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An SNP MSP has expressed concern about the visual impact of wind farm developments in his constituency. Stirling MSP Bruce Crawford said it was vital new developments did not "diminish an area's scenic character". His comments come despite the Scottish Government's much publicised support for wind-generated energy. Stirling Council has given the go-ahead for three wind farm projects across the local area. A forth is currently being considered. At present the district hosts a prominent 36-turbine wind farm at Braes of Doune and an almost completed 15-turbine development at Earlsburn.
This Appeal Decision prepared by Robin Brooks BA (Hons) MRTPI an Inspector appointed by the Secretary of State for Communities and Local Government provides detailed arguments on why the appeal was denied. Several categories of interest are covered including these main issues:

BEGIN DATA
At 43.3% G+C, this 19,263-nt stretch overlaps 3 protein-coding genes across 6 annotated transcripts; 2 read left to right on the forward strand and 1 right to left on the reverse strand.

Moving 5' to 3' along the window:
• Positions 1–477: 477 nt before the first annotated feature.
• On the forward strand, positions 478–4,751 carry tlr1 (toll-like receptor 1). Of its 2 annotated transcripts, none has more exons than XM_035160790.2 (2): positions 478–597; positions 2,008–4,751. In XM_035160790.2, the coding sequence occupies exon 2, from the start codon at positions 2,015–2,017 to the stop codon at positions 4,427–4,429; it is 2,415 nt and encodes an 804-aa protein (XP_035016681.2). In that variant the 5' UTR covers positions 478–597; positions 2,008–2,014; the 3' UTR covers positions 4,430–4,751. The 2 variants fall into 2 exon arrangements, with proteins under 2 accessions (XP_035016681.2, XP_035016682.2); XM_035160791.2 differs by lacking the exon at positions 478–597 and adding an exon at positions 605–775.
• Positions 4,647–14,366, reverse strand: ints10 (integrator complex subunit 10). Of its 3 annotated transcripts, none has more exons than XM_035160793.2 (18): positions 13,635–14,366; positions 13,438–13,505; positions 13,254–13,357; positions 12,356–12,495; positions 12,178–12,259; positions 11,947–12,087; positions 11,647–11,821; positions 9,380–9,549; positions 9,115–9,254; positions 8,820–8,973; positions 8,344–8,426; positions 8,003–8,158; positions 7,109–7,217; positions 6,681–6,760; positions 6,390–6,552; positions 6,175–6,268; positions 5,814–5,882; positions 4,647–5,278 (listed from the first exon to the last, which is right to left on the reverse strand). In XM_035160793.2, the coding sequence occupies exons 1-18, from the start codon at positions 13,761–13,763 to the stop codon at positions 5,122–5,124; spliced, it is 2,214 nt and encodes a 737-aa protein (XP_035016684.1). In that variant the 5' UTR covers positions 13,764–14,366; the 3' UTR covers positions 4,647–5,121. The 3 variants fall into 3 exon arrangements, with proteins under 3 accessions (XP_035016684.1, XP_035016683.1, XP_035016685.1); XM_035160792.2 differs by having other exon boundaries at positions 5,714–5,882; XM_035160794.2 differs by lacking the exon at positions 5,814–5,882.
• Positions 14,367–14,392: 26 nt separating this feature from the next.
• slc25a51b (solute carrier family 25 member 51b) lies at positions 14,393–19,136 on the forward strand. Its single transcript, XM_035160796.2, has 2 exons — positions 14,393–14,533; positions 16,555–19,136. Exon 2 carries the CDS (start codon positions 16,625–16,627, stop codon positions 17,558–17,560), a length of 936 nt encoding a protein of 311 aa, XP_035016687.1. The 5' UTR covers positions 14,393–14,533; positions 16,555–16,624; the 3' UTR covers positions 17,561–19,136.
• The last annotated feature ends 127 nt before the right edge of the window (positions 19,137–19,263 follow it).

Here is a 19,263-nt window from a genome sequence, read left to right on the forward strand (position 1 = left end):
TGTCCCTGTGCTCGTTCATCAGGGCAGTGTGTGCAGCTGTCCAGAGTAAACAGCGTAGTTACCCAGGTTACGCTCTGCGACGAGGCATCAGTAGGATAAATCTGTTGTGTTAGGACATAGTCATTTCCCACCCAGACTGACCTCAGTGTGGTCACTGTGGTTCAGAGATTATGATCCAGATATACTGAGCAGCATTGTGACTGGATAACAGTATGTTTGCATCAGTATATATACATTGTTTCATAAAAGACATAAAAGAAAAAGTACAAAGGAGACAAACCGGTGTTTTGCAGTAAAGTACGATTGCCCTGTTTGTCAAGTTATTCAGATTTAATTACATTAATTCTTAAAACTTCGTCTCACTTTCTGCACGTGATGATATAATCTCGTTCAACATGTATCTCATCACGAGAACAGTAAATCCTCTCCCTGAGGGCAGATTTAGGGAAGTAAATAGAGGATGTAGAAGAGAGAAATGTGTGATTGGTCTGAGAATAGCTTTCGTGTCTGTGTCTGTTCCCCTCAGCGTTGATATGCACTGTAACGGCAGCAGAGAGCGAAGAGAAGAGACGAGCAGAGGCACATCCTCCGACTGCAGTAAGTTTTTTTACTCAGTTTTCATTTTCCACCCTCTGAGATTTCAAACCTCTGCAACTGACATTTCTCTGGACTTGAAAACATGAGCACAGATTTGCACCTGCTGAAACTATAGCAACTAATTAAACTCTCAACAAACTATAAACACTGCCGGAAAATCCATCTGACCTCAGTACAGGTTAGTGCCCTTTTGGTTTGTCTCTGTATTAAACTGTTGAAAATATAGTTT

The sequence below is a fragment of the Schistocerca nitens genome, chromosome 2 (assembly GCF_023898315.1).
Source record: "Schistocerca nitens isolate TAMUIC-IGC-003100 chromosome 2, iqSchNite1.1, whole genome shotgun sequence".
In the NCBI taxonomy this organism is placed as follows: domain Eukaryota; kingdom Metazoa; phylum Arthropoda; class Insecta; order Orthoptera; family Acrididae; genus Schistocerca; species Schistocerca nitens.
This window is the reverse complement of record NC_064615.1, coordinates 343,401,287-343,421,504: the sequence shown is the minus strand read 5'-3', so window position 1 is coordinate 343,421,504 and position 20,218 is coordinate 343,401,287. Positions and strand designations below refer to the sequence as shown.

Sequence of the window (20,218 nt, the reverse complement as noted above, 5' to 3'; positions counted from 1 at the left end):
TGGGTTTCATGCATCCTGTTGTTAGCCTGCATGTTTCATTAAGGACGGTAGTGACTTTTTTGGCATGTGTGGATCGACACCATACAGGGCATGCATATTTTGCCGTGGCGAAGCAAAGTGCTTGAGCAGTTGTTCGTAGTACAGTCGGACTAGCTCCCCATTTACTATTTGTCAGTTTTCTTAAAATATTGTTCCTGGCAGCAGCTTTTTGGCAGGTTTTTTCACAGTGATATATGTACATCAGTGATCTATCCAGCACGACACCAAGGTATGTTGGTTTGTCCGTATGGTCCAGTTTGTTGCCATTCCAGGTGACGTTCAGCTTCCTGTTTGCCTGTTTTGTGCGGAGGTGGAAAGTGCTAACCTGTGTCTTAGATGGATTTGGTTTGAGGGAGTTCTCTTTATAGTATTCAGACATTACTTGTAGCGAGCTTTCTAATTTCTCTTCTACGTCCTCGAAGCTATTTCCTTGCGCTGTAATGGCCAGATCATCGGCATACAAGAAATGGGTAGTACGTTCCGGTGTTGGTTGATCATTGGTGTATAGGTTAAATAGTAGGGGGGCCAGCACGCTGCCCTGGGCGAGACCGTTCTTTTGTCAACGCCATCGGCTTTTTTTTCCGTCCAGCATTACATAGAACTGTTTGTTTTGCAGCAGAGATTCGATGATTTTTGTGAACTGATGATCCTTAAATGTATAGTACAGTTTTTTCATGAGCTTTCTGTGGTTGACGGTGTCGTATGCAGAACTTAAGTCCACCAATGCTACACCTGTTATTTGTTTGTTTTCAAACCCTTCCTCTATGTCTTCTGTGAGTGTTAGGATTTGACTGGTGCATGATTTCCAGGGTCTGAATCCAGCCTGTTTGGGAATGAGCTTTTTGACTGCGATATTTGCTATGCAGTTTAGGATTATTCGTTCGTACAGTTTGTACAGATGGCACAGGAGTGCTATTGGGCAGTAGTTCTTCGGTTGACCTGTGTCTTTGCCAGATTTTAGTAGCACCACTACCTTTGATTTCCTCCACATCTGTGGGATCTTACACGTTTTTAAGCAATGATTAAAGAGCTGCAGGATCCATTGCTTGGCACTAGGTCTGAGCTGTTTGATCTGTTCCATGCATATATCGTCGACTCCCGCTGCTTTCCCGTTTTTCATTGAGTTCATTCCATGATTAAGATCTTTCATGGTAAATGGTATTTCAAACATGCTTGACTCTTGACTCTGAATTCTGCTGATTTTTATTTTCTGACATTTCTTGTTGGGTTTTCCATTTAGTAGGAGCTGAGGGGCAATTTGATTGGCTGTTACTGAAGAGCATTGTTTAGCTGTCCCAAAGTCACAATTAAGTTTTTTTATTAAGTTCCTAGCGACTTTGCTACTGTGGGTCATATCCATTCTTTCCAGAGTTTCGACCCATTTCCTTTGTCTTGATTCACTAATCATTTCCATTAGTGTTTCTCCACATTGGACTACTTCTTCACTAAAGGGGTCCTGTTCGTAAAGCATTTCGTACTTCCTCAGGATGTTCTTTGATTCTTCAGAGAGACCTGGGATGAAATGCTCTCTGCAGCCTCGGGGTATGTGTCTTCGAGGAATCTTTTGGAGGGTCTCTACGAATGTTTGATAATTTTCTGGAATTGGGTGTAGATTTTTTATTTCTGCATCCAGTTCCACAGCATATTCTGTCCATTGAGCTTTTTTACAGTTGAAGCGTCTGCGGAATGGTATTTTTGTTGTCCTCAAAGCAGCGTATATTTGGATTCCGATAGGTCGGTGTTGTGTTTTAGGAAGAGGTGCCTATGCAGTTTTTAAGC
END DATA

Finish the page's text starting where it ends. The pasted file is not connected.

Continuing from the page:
Plans for two separate wind farms visible from Exmoor have come up against another hurdle. Campaign group Open Spaces Society has launched objections to the projects, stating they would have a negative impact on the feel of the moor. The two projects are the Three Moors scheme at Knowstone, North Devon, where the company Airtricity Developments hopes to erect nine turbines, and Bickham Moor, near Oakford, Mid Devon, where Coronation Power want to erect four. Kate Ashbrook, Open Spaces Society's general secretary said: "We are dismayed that the wind-energy companies keep applying to erect turbines in this part of North Devon. There are already two outstanding applications nearby, at Batsworthy Cross and Cross Moor."